“It looks so different now,” Joyce Parris said, looking out at the green hills where stands of trees and several homes were now erased. It seemed brighter, she said.
People talked about their sheriff, Jimmy Harris, who, facing a shortage of manpower and a massive disaster, sent nonviolent prison inmates around the town to offer help.
One appeared in the yard of Wooten’s son.
“Anyone here need water?” the man asked in the hot afternoon.
“I reckon we got it pretty much covered,” Wooten said, then went back to work, moving a piece of blue siding.
After a while, he got in his truck and drove around town, across power lines and hills of debris.
He saw a cousin up ahead, walking along the road. He stopped and rolled down the window.
“Hey Sid,” he said, and asked him about his family.
“My mom and dad,” Sid said, shaking his head, explaining they were killed.
The two men talked awhile, both of them managing not to break down.
“So, give me a holler,” Wooten told his cousin, and then drove off to help out with another funeral.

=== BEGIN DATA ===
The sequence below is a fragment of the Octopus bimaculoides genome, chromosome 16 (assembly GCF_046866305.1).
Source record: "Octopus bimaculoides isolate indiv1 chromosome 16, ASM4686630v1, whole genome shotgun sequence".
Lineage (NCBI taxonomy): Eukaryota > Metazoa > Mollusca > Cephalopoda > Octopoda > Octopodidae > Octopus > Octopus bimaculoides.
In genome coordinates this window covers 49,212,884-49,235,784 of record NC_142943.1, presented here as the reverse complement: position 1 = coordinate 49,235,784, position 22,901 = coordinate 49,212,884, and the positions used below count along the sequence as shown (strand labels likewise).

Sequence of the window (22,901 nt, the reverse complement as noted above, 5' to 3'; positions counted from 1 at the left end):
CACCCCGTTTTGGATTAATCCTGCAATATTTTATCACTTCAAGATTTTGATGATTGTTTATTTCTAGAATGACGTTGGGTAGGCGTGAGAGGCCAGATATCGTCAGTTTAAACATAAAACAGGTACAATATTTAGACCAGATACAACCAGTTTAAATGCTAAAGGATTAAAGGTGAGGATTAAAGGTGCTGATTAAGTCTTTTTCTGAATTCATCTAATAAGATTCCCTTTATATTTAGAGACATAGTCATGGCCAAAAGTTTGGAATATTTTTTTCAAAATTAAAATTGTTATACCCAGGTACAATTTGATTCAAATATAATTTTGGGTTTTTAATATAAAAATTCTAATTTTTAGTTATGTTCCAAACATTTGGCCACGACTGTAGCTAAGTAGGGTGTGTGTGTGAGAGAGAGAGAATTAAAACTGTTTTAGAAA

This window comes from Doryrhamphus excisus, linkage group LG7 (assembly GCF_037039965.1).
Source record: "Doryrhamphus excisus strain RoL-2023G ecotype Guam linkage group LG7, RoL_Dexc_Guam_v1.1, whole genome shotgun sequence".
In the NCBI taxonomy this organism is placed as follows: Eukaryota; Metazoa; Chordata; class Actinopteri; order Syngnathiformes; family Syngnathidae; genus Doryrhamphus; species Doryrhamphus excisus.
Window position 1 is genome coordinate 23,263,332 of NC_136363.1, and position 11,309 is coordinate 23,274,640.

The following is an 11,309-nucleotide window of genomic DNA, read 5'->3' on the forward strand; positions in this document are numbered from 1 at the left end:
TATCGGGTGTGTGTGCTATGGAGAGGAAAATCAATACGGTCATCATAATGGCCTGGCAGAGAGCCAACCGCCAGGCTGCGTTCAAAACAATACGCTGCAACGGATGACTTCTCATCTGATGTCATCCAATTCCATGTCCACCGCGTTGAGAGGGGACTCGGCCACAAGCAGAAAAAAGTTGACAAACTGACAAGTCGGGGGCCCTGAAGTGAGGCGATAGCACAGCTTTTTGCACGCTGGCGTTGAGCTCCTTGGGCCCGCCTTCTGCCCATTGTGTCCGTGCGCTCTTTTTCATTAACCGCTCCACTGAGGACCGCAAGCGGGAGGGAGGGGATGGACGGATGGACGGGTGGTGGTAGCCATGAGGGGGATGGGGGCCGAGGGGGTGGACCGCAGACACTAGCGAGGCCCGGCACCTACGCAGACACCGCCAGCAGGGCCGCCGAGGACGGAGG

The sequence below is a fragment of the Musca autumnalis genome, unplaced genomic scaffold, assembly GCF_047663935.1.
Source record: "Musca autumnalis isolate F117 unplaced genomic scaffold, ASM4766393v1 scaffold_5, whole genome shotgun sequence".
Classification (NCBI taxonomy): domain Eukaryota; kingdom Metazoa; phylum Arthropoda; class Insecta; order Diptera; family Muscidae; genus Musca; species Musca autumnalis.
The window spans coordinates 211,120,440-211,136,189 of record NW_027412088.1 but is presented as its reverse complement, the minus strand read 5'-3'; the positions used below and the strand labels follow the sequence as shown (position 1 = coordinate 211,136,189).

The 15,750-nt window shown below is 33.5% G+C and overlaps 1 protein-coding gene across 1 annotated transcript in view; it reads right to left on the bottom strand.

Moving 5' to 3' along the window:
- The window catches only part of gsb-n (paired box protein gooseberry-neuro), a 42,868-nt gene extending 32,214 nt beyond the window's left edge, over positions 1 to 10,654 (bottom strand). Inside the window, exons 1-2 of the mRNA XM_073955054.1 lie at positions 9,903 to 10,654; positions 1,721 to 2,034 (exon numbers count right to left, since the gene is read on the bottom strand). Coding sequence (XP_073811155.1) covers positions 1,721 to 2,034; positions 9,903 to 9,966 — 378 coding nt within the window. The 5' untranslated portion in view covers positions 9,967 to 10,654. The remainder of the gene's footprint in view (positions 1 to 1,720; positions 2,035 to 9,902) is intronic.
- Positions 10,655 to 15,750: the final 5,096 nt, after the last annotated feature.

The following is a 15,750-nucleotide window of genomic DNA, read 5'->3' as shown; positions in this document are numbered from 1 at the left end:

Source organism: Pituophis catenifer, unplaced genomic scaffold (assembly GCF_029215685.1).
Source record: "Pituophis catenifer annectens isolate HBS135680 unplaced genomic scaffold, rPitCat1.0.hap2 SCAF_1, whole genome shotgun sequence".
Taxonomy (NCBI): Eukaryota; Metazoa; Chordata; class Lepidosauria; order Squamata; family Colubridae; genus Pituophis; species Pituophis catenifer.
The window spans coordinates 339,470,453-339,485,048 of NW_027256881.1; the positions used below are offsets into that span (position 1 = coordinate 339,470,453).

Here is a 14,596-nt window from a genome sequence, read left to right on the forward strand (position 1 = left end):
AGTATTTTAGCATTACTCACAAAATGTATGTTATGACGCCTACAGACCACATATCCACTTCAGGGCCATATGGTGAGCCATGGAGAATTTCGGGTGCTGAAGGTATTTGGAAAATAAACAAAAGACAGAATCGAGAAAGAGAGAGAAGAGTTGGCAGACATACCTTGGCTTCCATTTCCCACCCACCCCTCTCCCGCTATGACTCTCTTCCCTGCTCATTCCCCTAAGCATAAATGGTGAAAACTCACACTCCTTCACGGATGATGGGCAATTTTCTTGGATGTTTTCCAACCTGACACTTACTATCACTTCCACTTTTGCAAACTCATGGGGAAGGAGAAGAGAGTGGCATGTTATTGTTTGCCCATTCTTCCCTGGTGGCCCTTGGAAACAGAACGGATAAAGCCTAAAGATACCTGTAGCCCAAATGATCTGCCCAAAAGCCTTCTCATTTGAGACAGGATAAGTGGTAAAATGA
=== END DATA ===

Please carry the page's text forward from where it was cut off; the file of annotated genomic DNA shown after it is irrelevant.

By Saturday morning, officials from the Federal Emergency Management Agency had not yet arrived in Rainsville, and Wooten still had not heard all of Obama’s speech. Around noon, about 15 people, most of whom had not heard Obama’s speech, either, had started gathering in the Bevill center, waiting for the federal officials, who began to show up shortly after.
Some security officers handed orange “How Do I Apply for Assistance?” fliers to people coming in, who talked quietly in the mostly empty auditorium about the oddity of not being able to locate even a shred of their trailer homes.
Asked what she expected from the federal government, Christy Tucker said she wasn’t really sure, because she had never been in this situation before.
“I guess I expected to have a front door,” she said, referring to her obliterated house, which she left for a shelter as the tornadoes approached. Tucker, who was recently laid off from a sock factory nearby, had been getting by with help from relatives the past few days and was now hoping federal officials might help fill that role.
She had been waiting about an hour in the auditorium for them to show up.
“We’re trying to be patient because the damage is so widespread,” she said. “So far, I’ve mostly seen people helping other people. I’m just grateful to have any help.”